Michael Denslow, a scientist from unincorporated East Boulder County, said he is shocked at the timing of the ordinance since there are still large swaths of the community who are displaced because of the Marshall Fire, which destroyed more than 1,000 homes and caused more than $500 million in damages.

“At a time when people are struggling to pay rent and afford food, this is the solution we’re providing?” Denslow said. “People just want a place to rest rather than being pushed back into the cycle of poverty.”

Maria Colvin, who is experiencing homeless in Boulder County, said the ordinance would make it harder for people like her to enter the county’s service pipeline, which she describes as a Catch-22. She said that the county offers very few real ways out of homelessness and that criminalizing survival only puts people further away from accessing housing.

“There’s no reason to continue criminalizing poverty if your goal is to help people access housing,” Colvin said. “It just doesn’t make sense.”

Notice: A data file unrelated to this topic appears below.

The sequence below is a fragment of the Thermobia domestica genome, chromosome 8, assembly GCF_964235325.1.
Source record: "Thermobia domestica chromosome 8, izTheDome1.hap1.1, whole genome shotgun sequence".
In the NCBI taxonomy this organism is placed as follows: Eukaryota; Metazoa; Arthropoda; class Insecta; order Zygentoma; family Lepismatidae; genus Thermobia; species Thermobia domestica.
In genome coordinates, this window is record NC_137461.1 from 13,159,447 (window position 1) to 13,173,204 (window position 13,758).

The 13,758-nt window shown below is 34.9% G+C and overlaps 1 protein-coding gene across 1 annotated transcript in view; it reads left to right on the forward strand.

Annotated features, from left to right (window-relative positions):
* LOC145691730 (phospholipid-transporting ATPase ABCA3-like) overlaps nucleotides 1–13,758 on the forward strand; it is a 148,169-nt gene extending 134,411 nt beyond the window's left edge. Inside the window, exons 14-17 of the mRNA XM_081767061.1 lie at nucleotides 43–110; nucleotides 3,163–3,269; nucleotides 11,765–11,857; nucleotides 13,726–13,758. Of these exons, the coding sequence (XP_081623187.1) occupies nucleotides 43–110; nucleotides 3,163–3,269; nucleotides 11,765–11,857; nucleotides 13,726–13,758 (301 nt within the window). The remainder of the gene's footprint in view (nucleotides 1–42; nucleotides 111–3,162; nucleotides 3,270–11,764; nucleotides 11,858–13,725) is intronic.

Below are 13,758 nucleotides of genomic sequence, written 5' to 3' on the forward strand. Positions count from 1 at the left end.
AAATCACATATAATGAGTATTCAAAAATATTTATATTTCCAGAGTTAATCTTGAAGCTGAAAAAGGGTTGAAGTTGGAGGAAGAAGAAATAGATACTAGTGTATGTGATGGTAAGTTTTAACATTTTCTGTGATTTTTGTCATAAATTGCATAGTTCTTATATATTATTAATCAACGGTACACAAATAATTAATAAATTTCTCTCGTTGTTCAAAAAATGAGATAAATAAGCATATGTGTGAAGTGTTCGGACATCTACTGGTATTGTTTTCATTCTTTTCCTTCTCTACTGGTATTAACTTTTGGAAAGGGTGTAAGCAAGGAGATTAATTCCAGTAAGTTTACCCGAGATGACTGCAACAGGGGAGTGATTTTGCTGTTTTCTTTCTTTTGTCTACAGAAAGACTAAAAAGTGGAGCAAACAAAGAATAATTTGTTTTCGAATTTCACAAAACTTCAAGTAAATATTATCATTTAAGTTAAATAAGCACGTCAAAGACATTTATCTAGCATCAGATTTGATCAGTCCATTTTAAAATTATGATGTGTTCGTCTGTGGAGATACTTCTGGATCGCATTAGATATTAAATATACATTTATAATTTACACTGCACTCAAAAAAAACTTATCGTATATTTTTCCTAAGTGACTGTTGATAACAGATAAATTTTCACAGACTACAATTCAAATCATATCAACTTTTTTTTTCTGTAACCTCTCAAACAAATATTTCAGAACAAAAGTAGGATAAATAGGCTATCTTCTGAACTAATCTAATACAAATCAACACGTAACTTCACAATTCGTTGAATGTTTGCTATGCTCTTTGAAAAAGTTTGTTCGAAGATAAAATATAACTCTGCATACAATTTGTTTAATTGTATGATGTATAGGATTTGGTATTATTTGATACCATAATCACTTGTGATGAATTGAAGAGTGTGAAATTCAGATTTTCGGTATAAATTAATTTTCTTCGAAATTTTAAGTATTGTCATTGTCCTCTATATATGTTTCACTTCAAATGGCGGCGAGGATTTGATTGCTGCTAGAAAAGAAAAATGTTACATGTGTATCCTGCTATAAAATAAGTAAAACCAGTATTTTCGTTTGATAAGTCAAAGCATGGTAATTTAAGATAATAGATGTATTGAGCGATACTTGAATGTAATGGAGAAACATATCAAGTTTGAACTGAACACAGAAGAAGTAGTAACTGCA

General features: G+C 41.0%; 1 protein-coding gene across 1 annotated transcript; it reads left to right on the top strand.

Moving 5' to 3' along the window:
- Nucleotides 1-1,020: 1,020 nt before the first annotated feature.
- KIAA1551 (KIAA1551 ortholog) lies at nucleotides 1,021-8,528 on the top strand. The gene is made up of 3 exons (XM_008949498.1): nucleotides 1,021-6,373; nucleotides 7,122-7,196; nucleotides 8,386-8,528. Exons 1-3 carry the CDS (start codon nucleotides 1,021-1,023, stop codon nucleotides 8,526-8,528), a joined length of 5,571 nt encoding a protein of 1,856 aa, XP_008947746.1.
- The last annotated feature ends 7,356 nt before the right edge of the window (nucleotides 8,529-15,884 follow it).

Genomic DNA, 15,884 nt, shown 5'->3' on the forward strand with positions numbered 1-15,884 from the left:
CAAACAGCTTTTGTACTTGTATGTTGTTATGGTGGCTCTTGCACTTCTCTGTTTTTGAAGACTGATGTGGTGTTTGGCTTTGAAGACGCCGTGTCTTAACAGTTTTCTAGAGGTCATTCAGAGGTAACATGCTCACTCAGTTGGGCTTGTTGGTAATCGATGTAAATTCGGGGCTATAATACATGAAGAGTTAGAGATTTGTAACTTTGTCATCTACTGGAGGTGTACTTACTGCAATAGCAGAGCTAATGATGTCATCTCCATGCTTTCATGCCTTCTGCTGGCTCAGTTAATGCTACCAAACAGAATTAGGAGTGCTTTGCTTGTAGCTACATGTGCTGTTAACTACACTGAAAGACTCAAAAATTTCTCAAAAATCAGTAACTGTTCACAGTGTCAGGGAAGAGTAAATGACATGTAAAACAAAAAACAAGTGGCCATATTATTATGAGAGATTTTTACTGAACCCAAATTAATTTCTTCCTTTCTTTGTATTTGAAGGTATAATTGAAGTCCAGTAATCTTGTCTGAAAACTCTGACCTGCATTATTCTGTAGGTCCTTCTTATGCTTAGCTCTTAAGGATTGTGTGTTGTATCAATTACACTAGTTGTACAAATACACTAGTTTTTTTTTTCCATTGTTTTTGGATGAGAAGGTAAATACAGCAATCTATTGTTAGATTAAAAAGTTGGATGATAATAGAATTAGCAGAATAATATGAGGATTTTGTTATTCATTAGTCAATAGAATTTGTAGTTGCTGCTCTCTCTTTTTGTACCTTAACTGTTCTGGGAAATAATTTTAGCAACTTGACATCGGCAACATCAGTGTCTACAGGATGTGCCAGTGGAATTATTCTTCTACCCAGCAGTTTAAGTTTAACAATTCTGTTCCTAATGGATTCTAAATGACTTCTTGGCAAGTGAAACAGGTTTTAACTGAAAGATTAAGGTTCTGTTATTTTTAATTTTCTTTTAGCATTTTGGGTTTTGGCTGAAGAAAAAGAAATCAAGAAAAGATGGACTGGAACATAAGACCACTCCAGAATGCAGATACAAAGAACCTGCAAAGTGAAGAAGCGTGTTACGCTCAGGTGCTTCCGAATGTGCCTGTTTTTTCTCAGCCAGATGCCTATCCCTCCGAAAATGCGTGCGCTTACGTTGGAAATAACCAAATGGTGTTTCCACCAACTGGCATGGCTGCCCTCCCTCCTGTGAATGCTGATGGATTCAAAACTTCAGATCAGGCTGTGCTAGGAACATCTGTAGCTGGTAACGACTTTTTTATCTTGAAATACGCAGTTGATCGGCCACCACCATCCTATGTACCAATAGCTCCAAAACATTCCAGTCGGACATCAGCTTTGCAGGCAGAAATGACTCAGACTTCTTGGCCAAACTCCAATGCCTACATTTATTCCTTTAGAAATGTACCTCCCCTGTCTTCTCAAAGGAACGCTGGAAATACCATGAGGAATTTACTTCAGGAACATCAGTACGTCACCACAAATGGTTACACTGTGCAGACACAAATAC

Colvin also connected the proposed ordinance to Denver’s urban camping ban, which turned 10-years-old on May 14. Denver officials have consistently said the city’s camping ban was designed to reduce homelessness and connect more people with services, two claims that city data does not support.

Since Denver’s camping ban was enacted, Denver police have made more than 27,000 contacts with homeless people and connected just two percent of their contacts with services, according to city data. Meanwhile, the number of people experiencing unsheltered homelessness in Denver has grown from 1,000 in 2012 to more than 1,500 by 2021, according to MDHI data.